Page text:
Shadowing a Doctor

May 22, 2015

Training to be a dentist requires more than simply learning dental theory and excelling in practical dental skills. It is equally important for all dental graduates to meet the high ‘fitness to practice’ standards as laid down by the General Dental Council (GDC).

These guidelines cover all attributes that are considered essential in dental professionals, from physical fitness and overall health to criminal records. This fitness to practice clause was introduced as a way to oversee that members of the public are not at any risk when they come to you for treatment.

In order to ensure that all students who graduate from their institution meet the GDC’s standards, dental schools assess all applicants against these three criteria:

  • Occupational Health
  • Health
  • Criminal Records

This is in addition to all of the other qualifying criteria including your academic grades and your performance at the interview.

Occupational Health

Having a disability does not disqualify you from applying to dental school. It could however hamper your ability to meet the rigorous demands of a dental course. If you have a disability could potentially hinder your progress, you should arrange for a consultation with the school authorities as early as possible in the application process. This meeting with allow you and the school to review your disability and discuss the implications. During this consultation, the school would also outline the assistance they would provide and what adjustments can be made to meet your needs so you can successfully complete the course.


All applicants to dentistry must necessarily undergo standard health clearance. This involves providing evidence of immunisation against (or immunity to) tetanus, diphtheria, rubella, measles, polio and mumps.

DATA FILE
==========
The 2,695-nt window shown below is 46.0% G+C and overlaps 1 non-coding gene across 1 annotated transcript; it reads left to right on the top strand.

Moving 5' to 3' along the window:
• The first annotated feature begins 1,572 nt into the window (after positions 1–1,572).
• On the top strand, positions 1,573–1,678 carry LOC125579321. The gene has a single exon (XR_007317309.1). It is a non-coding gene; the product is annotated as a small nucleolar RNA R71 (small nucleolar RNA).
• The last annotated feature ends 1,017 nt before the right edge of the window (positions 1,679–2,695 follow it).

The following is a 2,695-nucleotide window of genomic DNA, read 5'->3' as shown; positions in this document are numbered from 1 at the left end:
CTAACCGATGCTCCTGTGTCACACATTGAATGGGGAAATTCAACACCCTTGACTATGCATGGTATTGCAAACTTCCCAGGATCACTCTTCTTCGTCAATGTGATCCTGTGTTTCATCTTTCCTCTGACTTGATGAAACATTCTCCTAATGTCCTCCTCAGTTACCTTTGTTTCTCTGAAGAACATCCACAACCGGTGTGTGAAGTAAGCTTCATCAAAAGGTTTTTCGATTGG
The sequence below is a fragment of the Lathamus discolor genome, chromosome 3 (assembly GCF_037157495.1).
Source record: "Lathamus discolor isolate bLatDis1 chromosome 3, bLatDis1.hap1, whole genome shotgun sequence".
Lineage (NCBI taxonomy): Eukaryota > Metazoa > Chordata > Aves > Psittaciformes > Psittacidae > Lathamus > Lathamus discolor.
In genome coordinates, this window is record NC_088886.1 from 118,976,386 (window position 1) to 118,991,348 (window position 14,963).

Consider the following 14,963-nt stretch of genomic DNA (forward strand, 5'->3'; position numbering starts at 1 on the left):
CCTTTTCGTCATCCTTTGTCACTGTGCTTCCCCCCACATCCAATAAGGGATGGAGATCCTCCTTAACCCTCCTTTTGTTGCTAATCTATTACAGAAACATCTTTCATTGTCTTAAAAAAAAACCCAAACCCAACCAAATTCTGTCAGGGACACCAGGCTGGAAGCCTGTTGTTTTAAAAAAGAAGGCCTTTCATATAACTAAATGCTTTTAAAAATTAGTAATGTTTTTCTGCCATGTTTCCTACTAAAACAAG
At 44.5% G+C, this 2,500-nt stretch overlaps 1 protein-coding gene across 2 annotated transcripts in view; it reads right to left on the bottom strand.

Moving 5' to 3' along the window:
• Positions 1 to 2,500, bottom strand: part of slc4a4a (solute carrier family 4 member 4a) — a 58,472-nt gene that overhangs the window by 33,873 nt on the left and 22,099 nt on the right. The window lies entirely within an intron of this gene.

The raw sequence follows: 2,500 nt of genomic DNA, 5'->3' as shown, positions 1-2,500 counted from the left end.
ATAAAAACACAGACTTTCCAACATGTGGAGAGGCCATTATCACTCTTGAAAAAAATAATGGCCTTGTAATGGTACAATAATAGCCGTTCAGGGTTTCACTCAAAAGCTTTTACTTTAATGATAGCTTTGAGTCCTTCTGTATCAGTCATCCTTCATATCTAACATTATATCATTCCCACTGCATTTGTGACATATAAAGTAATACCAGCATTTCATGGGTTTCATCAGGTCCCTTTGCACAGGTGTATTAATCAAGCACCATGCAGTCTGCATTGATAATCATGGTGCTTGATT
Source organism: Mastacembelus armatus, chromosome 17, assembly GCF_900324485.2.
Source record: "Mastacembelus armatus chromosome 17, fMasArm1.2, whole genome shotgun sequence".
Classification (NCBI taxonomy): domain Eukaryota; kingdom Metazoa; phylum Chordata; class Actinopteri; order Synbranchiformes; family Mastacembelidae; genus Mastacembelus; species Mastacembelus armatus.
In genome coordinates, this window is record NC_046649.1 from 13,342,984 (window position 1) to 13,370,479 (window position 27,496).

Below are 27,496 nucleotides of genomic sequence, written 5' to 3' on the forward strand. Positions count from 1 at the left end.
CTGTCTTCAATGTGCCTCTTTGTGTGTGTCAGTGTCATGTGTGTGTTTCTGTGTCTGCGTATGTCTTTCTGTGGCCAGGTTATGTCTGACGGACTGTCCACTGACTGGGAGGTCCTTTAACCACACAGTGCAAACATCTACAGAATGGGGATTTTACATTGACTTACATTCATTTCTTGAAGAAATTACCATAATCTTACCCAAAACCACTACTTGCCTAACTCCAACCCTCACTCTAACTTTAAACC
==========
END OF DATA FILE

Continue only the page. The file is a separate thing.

In addition you will also have to undergo Tuberculosis screening as well as blood tests to test for Hepatitis B, Hepatitis C, chickenpox and HIV antibodies.

Where indicated additional immunisations may also be offered including BCG (Tuberculosis), MMR (Measles, Mumps and Rubella) and Varicella.

A dentistry work experience student observing her mentor performing a routine procedure.

Criminal Convictions

When applying to dental school, all applicants must declare any criminal offences on the UCAS form. If there is any declaration, it will be further explored by the authorities before you are granted admission. You will also have to undergo a PVG check or a Protection of Vulnerable Groups check.

Having a conviction does not necessarily mean you will be barred from the profession. All applications with a criminal offence are individually considered. However, candidates with serious criminal convictions may be refused entry on grounds of being ‘unfit to practice’.

If you are unsure about a declaration, you can contact the Admissions Office of the dental school for any clarifications.

If you have any disability, health issues related to the above conditions or a criminal conviction, it is important not to try to keep it hidden and hope nobody will notice. It is far better to declare it so the authorities are aware and can help you find your way around the restrictions, if possible.

Failure to declare information that directly relates to your Fitness to Practise will result in the termination of your dental school course.